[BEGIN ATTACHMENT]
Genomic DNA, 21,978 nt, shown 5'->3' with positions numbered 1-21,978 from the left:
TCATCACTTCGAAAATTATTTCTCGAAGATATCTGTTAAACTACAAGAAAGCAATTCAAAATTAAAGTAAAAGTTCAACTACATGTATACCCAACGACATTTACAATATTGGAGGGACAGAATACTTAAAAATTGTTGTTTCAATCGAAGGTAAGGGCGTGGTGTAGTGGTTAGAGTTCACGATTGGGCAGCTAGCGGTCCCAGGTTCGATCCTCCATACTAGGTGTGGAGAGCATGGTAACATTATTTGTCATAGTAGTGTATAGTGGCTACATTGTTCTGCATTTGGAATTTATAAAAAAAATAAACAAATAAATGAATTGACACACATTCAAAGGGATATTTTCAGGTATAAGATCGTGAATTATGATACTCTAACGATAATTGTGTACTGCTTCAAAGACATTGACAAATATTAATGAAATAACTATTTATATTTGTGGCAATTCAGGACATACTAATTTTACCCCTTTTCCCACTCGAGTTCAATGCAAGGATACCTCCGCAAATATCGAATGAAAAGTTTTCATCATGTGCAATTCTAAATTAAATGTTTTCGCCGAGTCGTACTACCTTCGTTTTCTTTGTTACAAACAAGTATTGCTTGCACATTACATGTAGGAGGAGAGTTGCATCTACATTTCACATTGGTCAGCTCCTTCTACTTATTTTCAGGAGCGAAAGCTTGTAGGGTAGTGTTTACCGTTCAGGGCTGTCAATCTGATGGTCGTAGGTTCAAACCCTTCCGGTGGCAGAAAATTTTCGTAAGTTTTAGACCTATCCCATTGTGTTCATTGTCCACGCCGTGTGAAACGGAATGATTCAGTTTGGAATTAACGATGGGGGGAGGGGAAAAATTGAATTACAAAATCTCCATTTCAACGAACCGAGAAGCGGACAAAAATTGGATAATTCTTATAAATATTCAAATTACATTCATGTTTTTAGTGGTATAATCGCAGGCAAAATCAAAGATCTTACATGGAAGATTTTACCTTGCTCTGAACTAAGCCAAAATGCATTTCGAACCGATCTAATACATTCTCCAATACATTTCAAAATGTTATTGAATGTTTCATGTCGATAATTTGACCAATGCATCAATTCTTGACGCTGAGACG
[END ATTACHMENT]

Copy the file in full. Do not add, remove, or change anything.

Genomic DNA, 21,978 nt, shown 5'->3' with positions numbered 1-21,978 from the left:
TCATCACTTCGAAAATTATTTCTCGAAGATATCTGTTAAACTACAAGAAAGCAATTCAAAATTAAAGTAAAAGTTCAACTACATGTATACCCAACGACATTTACAATATTGGAGGGACAGAATACTTAAAAATTGTTGTTTCAATCGAAGGTAAGGGCGTGGTGTAGTGGTTAGAGTTCACGATTGGGCAGCTAGCGGTCCCAGGTTCGATCCTCCATACTAGGTGTGGAGAGCATGGTAACATTATTTGTCATAGTAGTGTATAGTGGCTACATTGTTCTGCATTTGGAATTTATAAAAAAAATAAACAAATAAATGAATTGACACACATTCAAAGGGATATTTTCAGGTATAAGATCGTGAATTATGATACTCTAACGATAATTGTGTACTGCTTCAAAGACATTGACAAATATTAATGAAATAACTATTTATATTTGTGGCAATTCAGGACATACTAATTTTACCCCTTTTCCCACTCGAGTTCAATGCAAGGATACCTCCGCAAATATCGAATGAAAAGTTTTCATCATGTGCAATTCTAAATTAAATGTTTTCGCCGAGTCGTACTACCTTCGTTTTCTTTGTTACAAACAAGTATTGCTTGCACATTACATGTAGGAGGAGAGTTGCATCTACATTTCACATTGGTCAGCTCCTTCTACTTATTTTCAGGAGCGAAAGCTTGTAGGGTAGTGTTTACCGTTCAGGGCTGTCAATCTGATGGTCGTAGGTTCAAACCCTTCCGGTGGCAGAAAATTTTCGTAAGTTTTAGACCTATCCCATTGTGTTCATTGTCCACGCCGTGTGAAACGGAATGATTCAGTTTGGAATTAACGATGGGGGGAGGGGAAAAATTGAATTACAAAATCTCCATTTCAACGAACCGAGAAGCGGACAAAAATTGGATAATTCTTATAAATATTCAAATTACATTCATGTTTTTAGTGGTATAATCGCAGGCAAAATCAAAGATCTTACATGGAAGATTTTACCTTGCTCTGAACTAAGCCAAAATGCATTTCGAACCGATCTAATACATTCTCCAATACATTTCAAAATGTTATTGAATGTTTCATGTCGATAATTTGACCAATGCATCAATTCTTGACGCTGAGACG